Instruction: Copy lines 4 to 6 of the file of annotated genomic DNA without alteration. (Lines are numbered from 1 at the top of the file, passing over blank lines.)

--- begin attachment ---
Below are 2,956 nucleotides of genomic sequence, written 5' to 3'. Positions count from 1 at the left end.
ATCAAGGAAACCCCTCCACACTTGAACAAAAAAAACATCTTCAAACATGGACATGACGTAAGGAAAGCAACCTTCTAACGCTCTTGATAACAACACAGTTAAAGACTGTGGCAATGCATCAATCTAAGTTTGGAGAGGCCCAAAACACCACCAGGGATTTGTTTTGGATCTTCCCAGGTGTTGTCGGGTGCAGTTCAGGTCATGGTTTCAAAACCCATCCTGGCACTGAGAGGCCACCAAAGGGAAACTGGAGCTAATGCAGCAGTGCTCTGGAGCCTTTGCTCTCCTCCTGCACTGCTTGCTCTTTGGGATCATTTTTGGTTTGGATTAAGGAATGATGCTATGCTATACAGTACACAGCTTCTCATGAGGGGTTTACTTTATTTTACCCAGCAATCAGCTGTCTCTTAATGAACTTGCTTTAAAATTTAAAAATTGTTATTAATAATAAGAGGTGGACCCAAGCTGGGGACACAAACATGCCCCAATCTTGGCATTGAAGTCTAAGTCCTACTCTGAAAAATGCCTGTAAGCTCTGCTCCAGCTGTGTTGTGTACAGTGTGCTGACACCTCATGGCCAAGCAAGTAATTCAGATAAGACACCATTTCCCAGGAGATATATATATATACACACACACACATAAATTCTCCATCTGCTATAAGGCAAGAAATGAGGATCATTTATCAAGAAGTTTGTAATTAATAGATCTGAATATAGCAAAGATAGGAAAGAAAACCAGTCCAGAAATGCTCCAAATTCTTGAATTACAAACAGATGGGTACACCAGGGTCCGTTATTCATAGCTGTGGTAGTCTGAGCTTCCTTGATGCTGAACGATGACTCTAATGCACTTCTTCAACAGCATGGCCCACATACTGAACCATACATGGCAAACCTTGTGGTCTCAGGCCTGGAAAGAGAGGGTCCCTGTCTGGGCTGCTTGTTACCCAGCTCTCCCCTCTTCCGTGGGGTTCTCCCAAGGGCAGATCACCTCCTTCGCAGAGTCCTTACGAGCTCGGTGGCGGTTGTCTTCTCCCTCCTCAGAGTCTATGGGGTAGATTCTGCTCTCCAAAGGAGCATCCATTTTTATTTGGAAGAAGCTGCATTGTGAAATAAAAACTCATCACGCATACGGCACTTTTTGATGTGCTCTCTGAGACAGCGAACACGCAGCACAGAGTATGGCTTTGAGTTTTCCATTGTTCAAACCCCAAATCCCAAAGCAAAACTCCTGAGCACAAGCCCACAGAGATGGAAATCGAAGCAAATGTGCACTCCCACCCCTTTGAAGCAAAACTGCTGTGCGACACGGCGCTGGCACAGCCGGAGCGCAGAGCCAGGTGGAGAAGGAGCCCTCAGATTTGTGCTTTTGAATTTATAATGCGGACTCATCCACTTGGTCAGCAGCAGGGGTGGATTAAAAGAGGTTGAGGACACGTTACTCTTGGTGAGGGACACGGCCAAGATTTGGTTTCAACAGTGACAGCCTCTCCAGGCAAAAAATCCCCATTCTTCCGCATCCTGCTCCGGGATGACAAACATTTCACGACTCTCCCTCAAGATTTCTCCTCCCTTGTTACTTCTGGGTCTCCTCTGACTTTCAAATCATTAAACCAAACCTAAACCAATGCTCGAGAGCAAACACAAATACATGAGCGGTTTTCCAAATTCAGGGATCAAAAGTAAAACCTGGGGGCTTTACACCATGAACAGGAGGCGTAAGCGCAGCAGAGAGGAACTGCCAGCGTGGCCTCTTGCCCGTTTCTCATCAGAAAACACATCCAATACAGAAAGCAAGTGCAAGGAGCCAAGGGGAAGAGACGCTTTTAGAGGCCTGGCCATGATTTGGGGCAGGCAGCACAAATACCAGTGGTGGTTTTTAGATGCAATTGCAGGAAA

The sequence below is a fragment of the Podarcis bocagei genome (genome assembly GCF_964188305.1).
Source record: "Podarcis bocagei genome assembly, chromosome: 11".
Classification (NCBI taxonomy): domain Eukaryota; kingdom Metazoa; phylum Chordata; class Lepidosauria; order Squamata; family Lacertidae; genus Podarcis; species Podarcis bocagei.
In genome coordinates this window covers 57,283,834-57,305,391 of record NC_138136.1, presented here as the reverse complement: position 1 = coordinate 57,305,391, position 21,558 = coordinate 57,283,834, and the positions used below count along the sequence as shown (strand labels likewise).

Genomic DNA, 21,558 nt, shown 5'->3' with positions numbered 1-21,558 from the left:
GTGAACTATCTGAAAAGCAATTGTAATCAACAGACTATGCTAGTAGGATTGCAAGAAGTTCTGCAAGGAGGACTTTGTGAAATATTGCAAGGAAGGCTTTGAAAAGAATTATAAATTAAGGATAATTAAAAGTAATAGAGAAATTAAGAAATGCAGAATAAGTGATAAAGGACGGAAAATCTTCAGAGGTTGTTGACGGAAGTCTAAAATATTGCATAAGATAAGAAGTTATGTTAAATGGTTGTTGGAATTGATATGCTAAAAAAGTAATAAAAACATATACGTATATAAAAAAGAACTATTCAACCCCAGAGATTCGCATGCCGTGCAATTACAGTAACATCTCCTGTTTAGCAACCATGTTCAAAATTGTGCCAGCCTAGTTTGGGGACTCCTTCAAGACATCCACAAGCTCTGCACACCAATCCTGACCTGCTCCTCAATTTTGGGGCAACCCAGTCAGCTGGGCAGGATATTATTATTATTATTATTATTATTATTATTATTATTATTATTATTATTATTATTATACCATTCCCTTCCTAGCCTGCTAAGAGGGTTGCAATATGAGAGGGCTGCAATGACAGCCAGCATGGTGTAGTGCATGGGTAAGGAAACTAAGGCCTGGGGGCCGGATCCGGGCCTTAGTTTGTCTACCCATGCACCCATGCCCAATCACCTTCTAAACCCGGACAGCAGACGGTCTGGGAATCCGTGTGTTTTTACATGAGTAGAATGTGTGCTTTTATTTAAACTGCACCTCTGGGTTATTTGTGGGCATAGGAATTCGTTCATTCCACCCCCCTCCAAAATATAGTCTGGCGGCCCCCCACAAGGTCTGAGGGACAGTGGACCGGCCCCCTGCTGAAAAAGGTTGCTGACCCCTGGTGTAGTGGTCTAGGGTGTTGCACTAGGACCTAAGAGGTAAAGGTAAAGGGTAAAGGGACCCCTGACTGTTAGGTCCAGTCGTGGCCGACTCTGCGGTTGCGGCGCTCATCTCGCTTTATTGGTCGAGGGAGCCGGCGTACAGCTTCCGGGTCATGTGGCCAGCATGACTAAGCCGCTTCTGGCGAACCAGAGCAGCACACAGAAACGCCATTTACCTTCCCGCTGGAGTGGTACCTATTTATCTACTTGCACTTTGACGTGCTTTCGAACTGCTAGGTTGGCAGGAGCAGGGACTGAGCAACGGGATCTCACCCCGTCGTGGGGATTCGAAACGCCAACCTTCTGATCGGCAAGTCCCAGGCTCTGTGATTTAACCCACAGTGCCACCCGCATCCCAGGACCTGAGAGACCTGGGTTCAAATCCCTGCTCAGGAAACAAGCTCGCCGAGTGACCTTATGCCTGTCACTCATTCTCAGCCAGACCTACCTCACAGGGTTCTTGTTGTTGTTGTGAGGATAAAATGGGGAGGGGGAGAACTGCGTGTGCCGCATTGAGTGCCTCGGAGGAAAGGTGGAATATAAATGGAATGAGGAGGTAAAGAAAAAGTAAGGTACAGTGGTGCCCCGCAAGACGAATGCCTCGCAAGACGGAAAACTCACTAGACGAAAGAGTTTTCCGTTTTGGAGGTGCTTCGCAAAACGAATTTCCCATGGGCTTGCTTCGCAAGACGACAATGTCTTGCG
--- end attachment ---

Source record: "Podarcis bocagei genome assembly, chromosome: 11".
Classification (NCBI taxonomy): domain Eukaryota; kingdom Metazoa; phylum Chordata; class Lepidosauria; order Squamata; family Lacertidae; genus Podarcis; species Podarcis bocagei.
In genome coordinates this window covers 57,283,834-57,305,391 of record NC_138136.1, presented here as the reverse complement: position 1 = coordinate 57,305,391, position 21,558 = coordinate 57,283,834, and the positions used below count along the sequence as shown (strand labels likewise).